How to Choose Microwave Safe Containers

Опубликовал Admin
25-05-2022, 13:10
In recent years, there has been growing concern about potentially hazardous substances leeching into food from microwave containers. Most of the concern focuses on plastic containers, specifically those containing bisphenol-A (BPA) or phthalates. But you may use the microwave for the convenience of reheating and thawing foods. By informing yourself on different products available to heat food in the microwave, you can choose the best containers for your needs and protect your health.

Part 1 of 2:Finding Safe Dishes

  1. Be aware of potential health hazards. Some microwavable containers, especially those made of plastic, can be potentially harmful to your health. Others, like glass or plastic dishes, are better for your health. Informing yourself about the potential dangers of certain types of microwave-safe containers may help you make a safer choice. Some of the potential health hazards are:
    • "Endocrine disruption," which mimics human hormones. This may have effects such as modifying chemical signals that regulate metabolism and reproduction.
    • Miscarriage and birth defects
    • Lower sperm counts
    • Early puberty
    • Cancer
    • Obesity and diabetes
    • Neurobehavioral abnormalities.
  2. Learn what substances to avoid. "Plastic" is a generic term for different materials, or plasticizers, that can form microwave containers. In particular, it's plastic containers with BPA, phthalates, polyvinyl chloride, and polycarbonate that may harm your health. Although the Food and Drug Administration (FDA) closely regulates plastic containers and materials that come in contact with foods, you may still want to learn and avoid potentially hazardous chemicals. The following containers may be harmful if microwaved with food:
    • Plastic dishes
    • Some Styrofoam containers
    • Plastic storage or shopping bags
    • Plastic wrap
    • Takeout food containers, water bottles, and plastic tubs or jars that hold foods like margarine, yogurt, mayonnaise, or mustard.
    • Soft plastic containers
  3. Look for safety designations. In many cases, containers are manufactured to be microwave-safe and may have labels on their packing and the products indicating this. In addition, you may want to make sure that the containers also bear other markers that can indicate they're safe for microwave use and your health. Check packaging and the product for the following symbols or statements:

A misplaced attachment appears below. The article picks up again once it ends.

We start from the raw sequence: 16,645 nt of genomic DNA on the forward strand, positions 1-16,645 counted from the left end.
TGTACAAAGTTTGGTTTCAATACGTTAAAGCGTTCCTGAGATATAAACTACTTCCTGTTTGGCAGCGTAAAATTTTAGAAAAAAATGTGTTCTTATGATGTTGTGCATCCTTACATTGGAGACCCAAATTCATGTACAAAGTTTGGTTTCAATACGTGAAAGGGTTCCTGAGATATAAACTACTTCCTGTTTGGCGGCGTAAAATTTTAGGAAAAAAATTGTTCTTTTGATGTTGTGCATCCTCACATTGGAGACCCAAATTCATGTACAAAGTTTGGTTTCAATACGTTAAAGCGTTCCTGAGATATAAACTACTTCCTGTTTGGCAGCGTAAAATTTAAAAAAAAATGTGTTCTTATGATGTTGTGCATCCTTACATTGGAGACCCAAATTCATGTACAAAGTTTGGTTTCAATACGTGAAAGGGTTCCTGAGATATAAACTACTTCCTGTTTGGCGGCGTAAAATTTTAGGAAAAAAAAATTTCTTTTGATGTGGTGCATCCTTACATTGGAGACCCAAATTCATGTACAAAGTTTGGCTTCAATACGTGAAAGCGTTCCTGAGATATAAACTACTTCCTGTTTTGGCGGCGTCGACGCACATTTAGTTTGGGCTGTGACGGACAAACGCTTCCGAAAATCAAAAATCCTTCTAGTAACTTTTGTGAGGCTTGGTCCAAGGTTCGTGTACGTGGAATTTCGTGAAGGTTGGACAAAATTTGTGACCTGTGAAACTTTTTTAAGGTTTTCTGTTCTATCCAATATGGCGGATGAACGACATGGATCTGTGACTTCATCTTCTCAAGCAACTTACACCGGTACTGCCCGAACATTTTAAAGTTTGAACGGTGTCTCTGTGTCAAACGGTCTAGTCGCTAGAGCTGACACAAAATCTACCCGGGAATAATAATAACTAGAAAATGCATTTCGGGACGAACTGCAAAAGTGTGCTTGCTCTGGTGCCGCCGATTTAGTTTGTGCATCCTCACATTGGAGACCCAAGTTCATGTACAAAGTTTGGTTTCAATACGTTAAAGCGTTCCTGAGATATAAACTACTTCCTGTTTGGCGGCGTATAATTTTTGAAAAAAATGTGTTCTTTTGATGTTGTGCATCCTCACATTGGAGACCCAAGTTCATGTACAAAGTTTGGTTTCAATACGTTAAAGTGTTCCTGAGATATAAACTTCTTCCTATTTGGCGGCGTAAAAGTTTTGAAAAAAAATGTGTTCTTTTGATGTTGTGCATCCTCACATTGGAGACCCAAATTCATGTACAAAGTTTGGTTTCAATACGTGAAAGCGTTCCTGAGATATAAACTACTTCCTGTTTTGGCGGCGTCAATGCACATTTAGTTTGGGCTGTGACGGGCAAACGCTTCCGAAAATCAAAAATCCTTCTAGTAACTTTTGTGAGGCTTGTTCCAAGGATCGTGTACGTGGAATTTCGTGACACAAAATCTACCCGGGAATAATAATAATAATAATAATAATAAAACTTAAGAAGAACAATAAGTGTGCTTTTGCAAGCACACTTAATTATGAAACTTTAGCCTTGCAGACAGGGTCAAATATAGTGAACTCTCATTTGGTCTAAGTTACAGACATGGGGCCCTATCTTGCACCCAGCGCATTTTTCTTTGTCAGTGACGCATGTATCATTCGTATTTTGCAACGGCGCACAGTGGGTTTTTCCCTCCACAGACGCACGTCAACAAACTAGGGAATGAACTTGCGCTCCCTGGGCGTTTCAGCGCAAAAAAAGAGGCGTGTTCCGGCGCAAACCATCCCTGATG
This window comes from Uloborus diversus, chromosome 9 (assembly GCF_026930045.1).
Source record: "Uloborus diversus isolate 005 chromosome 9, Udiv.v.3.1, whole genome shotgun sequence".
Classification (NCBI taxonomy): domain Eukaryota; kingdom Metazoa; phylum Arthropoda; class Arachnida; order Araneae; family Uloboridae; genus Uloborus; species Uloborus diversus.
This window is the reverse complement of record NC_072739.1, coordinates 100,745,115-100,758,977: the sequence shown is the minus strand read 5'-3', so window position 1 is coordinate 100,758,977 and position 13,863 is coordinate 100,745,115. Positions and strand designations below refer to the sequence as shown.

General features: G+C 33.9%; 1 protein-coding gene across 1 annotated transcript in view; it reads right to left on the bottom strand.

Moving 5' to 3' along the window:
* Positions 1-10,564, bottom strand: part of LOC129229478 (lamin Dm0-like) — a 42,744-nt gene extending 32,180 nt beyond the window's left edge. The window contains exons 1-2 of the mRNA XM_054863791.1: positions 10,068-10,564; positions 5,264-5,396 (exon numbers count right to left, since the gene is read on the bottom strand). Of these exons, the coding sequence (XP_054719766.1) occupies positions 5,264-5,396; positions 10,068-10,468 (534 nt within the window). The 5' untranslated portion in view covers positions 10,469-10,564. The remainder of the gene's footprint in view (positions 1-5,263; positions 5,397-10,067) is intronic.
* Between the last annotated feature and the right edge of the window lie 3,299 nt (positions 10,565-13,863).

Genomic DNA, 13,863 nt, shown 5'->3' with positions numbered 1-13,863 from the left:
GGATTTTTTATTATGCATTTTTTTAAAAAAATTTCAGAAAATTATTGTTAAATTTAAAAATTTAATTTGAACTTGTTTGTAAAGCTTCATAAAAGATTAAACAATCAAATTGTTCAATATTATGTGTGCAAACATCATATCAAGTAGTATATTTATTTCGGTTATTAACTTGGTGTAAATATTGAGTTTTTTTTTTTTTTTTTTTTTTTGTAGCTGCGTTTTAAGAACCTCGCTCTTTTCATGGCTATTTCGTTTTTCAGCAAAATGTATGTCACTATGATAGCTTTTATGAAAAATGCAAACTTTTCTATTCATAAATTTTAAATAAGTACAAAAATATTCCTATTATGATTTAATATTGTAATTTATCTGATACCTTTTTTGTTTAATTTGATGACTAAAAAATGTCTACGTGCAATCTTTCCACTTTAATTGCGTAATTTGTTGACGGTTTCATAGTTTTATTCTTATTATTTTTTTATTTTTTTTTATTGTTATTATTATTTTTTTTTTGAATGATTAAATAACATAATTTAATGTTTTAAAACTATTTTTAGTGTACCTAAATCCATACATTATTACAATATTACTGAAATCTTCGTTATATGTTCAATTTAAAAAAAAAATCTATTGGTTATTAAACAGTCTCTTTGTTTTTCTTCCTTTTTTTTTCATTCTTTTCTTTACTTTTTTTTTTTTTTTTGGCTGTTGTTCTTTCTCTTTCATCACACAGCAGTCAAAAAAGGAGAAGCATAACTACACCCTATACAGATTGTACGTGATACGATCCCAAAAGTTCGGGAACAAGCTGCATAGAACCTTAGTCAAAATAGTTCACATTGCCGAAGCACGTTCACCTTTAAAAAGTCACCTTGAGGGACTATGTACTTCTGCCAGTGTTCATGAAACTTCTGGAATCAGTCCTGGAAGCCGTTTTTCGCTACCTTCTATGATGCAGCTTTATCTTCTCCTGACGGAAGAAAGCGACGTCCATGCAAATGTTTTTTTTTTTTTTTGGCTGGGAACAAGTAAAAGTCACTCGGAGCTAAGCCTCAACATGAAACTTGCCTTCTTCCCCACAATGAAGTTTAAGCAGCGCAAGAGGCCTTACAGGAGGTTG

• A label "microwave-safe"
    • A symbol of a dish with wave-like lines above it.
    • A symbol of lines of waves.
    • A symbol of a triangle, or Mobius loop, with a number in it. The number designates the type of plasticizer used in the product, which you may want to avoid.
  4. Search your pantry. You may already have microwave- safe containers in your kitchen. Before purchasing new containers, look in your pantry to see what you have and can use.
    • Read containers for labels including "microwave-safe."
    • Be aware that there is no consensus on plastic wrap and microwaves. If you use plastic wrap in the microwave, make sure the packaging says "microwave-safe."
    • Check for containers that are old, scratched, cracked, or have been used frequently. These may leech out more harmful materials. Consider throwing these away and investing in new containers.
    • Make sure glass or ceramic containers have the "microwave-safe" label and do not contain any materials, such as rims, made of gold or other materials not safe for the microwave.
    • Be aware that, contrary to popular belief, you can microwave some Styrofoam or other polystyrene containers. Just make sure to check that they are labeled microwave-safe.
  5. Purchase new containers. Even if you need microwave-safe containers and want to buy new ones, it's easy to find microwave-safe options at most retailers. Read package labeling and the product itself for descriptions and symbols that designate the product microwave-safe.